Nottingham Playhouse’s hard-hitting ‘Kings’ depicts the livelihoods of a community of men living in a Nottingham hostel, men so far removed from society that many daren’t leave the confines of Somerville House. The group’s secluded lives are called into question as Wayne (Joe Doherty) plans to move out which awakens troubling ramifications for Kirky (Dominic Grove), the centralised glue of the clique.
Brimming with slapstick humour and the residents’ frequent acknowledgement of terms such as ‘special’ and ‘spastic’, this play jumps erratically from triumph to despair. Moments of optimistic yet fickle highs celebrating the strong bonds made by their common eccentricities were frequently interjected by devastating low points, which included the unexpected mental breakdown of Big Dave (Tim Baggaley), the Falklands trooper, during a civilised dinner – a reference to the vast uncertainly of the ever-increasing struggles of the disabled. The play’s timely response to recent economic cuts in disability spending was addressed with such conviction by the actors, adding a truly authentic feel to the anger which was expressed in response to unfair treatment.
The social depiction of each individual was often stressful to watch. At one point the play insensitively touches on issues of gender and, whilst the audience laughed at the appalling misogynistic sentiments aimed at the only woman actor, I found the exchange particularly uncomfortable. Edging towards the realm of ‘poverty porn’, a concept all too familiar in middle class theatre, the play’s exaggerated account of the working class perpetuates the unfair assumptions associated with the disabled at the forefront of current media depictions. Borderline cliché – the play’s uncomfortable moments of abuse help to reinforce stereotypes rather than bring a refreshing or emancipatory perspective to the theatre.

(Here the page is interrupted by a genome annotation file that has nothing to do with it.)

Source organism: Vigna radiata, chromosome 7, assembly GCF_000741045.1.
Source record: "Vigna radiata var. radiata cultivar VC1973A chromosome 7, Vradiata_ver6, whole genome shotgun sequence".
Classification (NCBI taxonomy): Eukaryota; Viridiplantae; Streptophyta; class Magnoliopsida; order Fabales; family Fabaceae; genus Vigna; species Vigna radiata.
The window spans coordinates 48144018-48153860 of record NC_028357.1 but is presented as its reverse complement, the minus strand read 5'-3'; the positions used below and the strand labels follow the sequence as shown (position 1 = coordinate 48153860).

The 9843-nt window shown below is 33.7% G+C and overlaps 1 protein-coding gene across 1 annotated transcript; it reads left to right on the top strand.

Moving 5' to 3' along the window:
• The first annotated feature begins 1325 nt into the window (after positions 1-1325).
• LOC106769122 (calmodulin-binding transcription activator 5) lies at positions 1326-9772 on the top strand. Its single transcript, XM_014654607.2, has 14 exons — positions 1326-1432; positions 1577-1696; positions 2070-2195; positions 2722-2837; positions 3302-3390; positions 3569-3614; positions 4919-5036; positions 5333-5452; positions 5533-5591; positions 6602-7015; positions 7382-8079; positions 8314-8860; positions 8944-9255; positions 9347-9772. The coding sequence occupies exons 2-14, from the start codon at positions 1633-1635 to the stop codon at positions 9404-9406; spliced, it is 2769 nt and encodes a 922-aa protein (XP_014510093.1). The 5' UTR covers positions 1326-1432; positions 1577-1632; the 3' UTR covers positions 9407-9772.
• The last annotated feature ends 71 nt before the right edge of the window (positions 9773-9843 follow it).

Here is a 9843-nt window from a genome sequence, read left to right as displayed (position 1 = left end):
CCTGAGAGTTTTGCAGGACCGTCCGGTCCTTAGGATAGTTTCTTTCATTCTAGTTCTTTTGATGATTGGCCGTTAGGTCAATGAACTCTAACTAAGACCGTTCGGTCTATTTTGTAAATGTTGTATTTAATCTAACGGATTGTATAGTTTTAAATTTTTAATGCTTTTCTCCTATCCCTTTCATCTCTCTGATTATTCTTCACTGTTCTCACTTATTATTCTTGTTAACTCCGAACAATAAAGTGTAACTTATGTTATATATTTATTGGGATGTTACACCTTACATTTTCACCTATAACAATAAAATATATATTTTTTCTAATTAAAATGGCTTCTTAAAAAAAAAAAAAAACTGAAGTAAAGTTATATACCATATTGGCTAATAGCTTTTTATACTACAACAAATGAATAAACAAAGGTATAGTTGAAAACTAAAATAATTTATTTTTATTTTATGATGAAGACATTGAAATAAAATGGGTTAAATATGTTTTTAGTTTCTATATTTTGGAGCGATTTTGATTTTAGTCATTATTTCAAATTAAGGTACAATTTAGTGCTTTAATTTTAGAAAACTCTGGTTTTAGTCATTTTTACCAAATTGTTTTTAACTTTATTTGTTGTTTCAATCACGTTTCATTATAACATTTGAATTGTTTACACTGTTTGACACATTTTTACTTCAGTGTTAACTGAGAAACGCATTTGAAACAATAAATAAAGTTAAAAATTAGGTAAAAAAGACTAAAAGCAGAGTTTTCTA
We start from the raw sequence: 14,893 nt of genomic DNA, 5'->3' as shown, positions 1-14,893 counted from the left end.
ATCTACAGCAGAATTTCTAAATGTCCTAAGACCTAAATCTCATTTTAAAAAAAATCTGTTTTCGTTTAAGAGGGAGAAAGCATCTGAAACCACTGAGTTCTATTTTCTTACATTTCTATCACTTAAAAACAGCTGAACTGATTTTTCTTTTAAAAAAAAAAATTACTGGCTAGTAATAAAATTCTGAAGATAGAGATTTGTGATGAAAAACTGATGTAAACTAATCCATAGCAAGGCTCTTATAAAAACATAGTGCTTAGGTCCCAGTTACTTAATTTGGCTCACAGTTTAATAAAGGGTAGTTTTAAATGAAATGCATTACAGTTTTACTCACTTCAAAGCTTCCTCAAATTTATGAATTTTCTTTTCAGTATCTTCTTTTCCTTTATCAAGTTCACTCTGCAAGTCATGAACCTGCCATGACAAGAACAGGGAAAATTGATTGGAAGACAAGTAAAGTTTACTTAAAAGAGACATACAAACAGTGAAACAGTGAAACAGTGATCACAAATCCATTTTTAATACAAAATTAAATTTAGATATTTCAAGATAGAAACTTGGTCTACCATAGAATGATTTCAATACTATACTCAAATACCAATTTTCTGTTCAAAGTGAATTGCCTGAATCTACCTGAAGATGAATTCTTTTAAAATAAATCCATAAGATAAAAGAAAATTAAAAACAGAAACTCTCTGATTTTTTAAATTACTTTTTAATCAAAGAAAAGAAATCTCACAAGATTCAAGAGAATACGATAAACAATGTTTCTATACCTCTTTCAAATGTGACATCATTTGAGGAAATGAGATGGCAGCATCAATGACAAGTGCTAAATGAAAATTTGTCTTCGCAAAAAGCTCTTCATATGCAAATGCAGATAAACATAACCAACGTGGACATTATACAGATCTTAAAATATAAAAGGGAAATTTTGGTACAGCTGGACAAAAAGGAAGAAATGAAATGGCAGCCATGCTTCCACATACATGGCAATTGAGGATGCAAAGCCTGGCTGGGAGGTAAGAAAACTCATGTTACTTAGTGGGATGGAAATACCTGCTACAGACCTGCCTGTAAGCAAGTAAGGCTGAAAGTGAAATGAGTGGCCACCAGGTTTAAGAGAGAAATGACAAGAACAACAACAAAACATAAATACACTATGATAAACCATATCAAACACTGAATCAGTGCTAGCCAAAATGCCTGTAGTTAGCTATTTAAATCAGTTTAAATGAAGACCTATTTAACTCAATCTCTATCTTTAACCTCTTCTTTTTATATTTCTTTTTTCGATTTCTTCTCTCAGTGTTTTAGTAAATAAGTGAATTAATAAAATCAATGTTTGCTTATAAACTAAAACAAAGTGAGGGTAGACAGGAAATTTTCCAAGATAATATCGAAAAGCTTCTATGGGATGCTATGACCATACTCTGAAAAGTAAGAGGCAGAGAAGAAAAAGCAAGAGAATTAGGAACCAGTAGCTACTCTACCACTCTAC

Nevertheless, ‘Kings’ was executed brilliantly by the disabled actors and impeccable storytelling unfolded with such intensity, doing what theatre should set out to do and reviving life’s sensations. As the play comes to a slow conclusion through the impassioned sing-along to ‘Losing My Religion’ by REM, hope through community spirit and people power leaves the audience with a glimmer of hope for a less unequal society in the future.
Edited by Georgina Varley
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Image Credit: Robert Day